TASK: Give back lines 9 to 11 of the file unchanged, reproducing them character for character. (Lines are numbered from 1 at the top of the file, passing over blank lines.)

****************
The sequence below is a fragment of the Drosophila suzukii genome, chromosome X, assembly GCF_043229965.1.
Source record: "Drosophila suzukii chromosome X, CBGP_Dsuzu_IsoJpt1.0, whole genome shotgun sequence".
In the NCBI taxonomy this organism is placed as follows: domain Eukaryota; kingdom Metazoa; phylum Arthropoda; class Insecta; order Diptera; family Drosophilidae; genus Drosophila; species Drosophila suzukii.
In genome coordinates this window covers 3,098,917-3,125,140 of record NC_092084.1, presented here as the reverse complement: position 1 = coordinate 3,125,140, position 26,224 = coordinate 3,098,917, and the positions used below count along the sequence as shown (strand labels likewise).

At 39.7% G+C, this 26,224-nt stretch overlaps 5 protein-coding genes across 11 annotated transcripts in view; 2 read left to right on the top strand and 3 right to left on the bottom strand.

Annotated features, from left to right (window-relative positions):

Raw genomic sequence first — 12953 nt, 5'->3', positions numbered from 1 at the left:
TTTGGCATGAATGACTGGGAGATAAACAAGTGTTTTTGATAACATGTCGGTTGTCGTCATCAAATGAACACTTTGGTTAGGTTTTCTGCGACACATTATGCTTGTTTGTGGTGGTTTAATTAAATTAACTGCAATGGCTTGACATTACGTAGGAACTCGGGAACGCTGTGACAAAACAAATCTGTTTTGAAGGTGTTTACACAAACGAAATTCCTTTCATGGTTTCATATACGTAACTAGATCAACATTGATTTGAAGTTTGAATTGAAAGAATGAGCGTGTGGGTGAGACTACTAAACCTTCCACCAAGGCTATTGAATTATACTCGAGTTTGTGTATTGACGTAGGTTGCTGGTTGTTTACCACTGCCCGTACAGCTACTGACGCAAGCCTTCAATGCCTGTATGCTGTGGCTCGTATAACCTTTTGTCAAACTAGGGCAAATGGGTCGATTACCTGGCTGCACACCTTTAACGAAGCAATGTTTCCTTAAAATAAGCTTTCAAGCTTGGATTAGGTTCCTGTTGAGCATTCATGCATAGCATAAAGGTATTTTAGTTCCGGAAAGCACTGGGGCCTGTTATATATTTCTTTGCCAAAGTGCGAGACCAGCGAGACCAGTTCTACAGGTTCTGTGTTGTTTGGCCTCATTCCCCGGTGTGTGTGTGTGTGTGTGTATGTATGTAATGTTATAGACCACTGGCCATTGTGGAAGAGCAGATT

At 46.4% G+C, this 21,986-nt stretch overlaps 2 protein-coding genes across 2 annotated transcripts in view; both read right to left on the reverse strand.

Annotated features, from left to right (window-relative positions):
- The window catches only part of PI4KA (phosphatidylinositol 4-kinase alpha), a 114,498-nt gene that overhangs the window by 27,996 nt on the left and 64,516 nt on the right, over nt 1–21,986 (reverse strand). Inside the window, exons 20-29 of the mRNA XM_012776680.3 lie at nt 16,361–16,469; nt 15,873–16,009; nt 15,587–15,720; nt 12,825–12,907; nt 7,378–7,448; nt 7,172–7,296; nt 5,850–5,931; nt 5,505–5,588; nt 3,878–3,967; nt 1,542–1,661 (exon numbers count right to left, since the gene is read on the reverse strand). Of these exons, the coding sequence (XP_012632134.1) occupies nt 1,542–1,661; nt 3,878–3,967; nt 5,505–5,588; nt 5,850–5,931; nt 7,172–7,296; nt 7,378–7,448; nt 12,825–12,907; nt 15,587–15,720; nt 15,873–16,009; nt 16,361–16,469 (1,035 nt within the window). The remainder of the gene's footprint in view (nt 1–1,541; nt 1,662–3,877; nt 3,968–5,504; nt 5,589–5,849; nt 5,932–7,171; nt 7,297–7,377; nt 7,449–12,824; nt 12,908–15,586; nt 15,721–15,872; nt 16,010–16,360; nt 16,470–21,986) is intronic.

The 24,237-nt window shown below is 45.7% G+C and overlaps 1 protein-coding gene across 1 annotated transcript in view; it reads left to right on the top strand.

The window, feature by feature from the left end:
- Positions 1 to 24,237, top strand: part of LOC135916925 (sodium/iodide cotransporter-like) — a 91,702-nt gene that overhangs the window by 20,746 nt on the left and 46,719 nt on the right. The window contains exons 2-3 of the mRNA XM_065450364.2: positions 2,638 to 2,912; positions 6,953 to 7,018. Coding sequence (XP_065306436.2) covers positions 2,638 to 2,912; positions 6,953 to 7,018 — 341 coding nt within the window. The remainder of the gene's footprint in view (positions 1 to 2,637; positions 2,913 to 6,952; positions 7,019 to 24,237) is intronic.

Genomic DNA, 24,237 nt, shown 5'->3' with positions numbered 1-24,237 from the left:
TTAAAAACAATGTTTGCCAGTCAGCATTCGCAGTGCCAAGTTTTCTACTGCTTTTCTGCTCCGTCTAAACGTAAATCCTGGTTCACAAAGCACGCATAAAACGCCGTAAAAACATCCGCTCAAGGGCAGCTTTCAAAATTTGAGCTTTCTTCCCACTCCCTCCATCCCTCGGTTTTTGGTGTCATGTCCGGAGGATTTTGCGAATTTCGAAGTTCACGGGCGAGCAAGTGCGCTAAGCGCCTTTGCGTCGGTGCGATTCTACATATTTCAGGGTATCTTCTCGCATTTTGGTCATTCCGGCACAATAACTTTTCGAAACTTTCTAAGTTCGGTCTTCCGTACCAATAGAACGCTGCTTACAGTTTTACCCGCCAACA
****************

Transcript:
At 46.4% G+C, this 21,986-nt stretch overlaps 2 protein-coding genes across 2 annotated transcripts in view; both read right to left on the reverse strand.

Annotated features, from left to right (window-relative positions):
- The window catches only part of PI4KA (phosphatidylinositol 4-kinase alpha), a 114,498-nt gene that overhangs the window by 27,996 nt on the left and 64,516 nt on the right, over nt 1–21,986 (reverse strand). Inside the window, exons 20-29 of the mRNA XM_012776680.3 lie at nt 16,361–16,469; nt 15,873–16,009; nt 15,587–15,720; nt 12,825–12,907; nt 7,378–7,448; nt 7,172–7,296; nt 5,850–5,931; nt 5,505–5,588; nt 3,878–3,967; nt 1,542–1,661 (exon numbers count right to left, since the gene is read on the reverse strand). Of these exons, the coding sequence (XP_012632134.1) occupies nt 1,542–1,661; nt 3,878–3,967; nt 5,505–5,588; nt 5,850–5,931; nt 7,172–7,296; nt 7,378–7,448; nt 12,825–12,907; nt 15,587–15,720; nt 15,873–16,009; nt 16,361–16,469 (1,035 nt within the window). The remainder of the gene's footprint in view (nt 1–1,541; nt 1,662–3,877; nt 3,968–5,504; nt 5,589–5,849; nt 5,932–7,171; nt 7,297–7,377; nt 7,449–12,824; nt 12,908–15,586; nt 15,721–15,872; nt 16,010–16,360; nt 16,470–21,986) is intronic.